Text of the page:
Errol Damelin is convinced that Wonga are heading to be a British technology success tale and in a recent interview with the UK’s daily newspaper The Sun, he affirms that the British public should be proud of the company. With over a million customers using Wonga’s online service for cash at around 3 times per year, Damelin testifies that their short-term cash availability is helping regular people live their lives, the way that they want to live them.
Young companies in the financial field in London are breaking the mould and disrupting the status quo that was maintained by high-street lenders and banks. Pioneering companies like Wonga are growing exponentially. Wonga achieved a nearly 300 percent rise in net profit, with business increasing threefold, in only one year. This sort of success is inspiring workers in the financial services sector to take the plunge into entrepreneurship and cause further disorder to the traditional market. Entrepreneurs are thriving on technology; companies like TransferWise are actively undercutting banks with online currency transfer and exchange and wonga.com is using a fully automated system as chief decision maker for all loans.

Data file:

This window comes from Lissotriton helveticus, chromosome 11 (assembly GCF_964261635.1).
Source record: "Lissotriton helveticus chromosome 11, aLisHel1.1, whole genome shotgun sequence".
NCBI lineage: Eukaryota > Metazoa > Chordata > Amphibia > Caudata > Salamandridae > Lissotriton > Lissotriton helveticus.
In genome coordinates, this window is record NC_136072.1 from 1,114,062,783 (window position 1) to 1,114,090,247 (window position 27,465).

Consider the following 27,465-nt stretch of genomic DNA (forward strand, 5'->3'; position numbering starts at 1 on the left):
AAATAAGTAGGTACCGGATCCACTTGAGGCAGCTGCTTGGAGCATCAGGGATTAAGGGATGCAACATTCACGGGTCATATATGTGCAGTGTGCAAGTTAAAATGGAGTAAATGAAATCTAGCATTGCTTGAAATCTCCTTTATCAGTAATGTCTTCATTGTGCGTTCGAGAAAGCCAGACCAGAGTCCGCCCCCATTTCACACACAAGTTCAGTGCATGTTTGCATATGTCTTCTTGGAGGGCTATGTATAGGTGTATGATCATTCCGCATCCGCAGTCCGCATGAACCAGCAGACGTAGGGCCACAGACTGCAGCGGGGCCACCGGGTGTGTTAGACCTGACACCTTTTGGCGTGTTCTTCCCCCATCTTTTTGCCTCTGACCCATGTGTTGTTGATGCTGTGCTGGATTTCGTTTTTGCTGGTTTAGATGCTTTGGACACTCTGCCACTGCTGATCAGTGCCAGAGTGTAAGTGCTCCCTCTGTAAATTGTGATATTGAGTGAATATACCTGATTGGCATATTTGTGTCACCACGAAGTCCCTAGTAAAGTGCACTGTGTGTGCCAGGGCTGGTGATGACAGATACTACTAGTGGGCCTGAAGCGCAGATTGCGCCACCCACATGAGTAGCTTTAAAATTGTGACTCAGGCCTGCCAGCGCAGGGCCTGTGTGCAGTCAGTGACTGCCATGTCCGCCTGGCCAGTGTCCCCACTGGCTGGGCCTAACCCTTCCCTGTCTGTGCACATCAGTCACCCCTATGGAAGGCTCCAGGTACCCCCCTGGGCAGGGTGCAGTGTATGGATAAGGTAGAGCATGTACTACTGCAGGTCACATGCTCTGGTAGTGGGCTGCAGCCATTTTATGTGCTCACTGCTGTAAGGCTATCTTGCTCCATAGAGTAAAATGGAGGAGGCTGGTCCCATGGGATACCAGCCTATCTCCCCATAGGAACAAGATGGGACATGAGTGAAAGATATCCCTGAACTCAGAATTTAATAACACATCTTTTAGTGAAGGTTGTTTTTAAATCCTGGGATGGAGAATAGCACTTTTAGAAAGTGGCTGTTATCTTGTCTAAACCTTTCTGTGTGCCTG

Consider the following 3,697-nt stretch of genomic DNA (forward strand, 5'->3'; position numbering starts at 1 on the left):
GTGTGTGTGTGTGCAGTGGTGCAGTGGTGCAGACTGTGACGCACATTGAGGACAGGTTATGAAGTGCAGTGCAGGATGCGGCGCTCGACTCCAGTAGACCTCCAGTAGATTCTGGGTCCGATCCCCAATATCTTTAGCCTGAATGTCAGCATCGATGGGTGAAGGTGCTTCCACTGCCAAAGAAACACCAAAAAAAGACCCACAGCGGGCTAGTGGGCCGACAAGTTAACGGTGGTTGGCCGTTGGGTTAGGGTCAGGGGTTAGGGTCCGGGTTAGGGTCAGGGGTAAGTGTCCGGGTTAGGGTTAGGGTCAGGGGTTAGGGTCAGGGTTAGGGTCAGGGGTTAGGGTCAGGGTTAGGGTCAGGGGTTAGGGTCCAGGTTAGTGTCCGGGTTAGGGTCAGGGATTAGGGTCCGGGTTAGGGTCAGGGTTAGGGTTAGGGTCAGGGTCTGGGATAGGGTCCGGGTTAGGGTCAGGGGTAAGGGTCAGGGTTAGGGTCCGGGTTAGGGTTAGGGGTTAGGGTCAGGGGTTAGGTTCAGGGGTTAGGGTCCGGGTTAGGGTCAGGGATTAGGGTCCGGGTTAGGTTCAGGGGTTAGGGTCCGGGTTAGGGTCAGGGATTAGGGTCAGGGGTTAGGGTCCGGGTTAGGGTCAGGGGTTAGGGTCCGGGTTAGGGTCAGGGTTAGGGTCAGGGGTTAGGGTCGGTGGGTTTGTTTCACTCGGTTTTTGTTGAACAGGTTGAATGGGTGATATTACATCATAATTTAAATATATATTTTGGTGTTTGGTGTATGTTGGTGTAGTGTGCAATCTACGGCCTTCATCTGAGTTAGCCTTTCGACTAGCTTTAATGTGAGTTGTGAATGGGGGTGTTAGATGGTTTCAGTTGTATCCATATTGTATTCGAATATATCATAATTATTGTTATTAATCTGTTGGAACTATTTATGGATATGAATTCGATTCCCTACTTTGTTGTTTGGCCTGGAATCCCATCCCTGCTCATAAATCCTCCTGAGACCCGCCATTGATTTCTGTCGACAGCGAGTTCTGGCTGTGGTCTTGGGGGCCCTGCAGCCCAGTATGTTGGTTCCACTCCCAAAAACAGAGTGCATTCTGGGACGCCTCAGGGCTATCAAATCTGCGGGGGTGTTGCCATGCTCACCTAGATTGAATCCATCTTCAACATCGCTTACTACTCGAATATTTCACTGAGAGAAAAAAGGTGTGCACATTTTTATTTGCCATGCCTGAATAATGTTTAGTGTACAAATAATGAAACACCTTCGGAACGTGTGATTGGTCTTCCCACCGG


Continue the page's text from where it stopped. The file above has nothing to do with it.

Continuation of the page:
A throng of start-ups are tackling areas of the financial sector throughout the United Kingdom. Online companies like the short-term loan provider Wonga and the wealth management service company Nutmeg are taking on the established banks with relative ease. This can be ascribed to the increasingly poor reputation banks are suffering lately as well as their reluctance to embrace modernisation. Wonga and its counterparts welcome technology and use it to the benefit of their customers. The preferred platform for conducting business is the internet; sites are compatible with mobile devices and social media is embraced, paving the way to the future of finance.